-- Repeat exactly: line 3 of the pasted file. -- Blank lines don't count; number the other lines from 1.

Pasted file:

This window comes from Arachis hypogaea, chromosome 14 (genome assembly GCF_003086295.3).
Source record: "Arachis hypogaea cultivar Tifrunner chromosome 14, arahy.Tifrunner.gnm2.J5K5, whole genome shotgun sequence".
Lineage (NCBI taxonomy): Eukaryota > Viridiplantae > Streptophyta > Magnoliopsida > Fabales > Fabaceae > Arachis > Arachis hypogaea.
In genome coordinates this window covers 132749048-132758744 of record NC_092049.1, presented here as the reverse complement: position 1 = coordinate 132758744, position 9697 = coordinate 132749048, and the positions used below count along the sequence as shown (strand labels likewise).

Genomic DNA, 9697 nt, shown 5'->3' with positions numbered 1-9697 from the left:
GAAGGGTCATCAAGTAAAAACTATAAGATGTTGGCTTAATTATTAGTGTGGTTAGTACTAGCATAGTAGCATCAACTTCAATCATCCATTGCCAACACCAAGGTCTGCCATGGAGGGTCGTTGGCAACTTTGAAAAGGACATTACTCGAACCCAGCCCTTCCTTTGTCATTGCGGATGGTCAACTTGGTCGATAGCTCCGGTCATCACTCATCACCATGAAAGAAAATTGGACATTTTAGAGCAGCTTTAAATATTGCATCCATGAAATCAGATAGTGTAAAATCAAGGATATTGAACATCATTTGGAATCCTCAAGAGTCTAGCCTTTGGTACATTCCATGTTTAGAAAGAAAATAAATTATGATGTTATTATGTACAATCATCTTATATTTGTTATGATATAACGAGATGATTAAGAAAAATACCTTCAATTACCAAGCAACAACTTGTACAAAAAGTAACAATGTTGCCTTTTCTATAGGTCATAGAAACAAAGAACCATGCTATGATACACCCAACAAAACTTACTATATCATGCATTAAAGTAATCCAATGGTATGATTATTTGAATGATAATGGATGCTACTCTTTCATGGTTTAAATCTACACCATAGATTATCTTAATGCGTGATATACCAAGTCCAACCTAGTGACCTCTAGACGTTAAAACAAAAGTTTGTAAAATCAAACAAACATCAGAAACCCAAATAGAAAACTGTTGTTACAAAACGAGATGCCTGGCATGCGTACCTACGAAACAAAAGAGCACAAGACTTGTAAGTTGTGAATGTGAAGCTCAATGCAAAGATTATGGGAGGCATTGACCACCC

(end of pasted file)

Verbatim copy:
Lineage (NCBI taxonomy): Eukaryota > Viridiplantae > Streptophyta > Magnoliopsida > Fabales > Fabaceae > Arachis > Arachis hypogaea.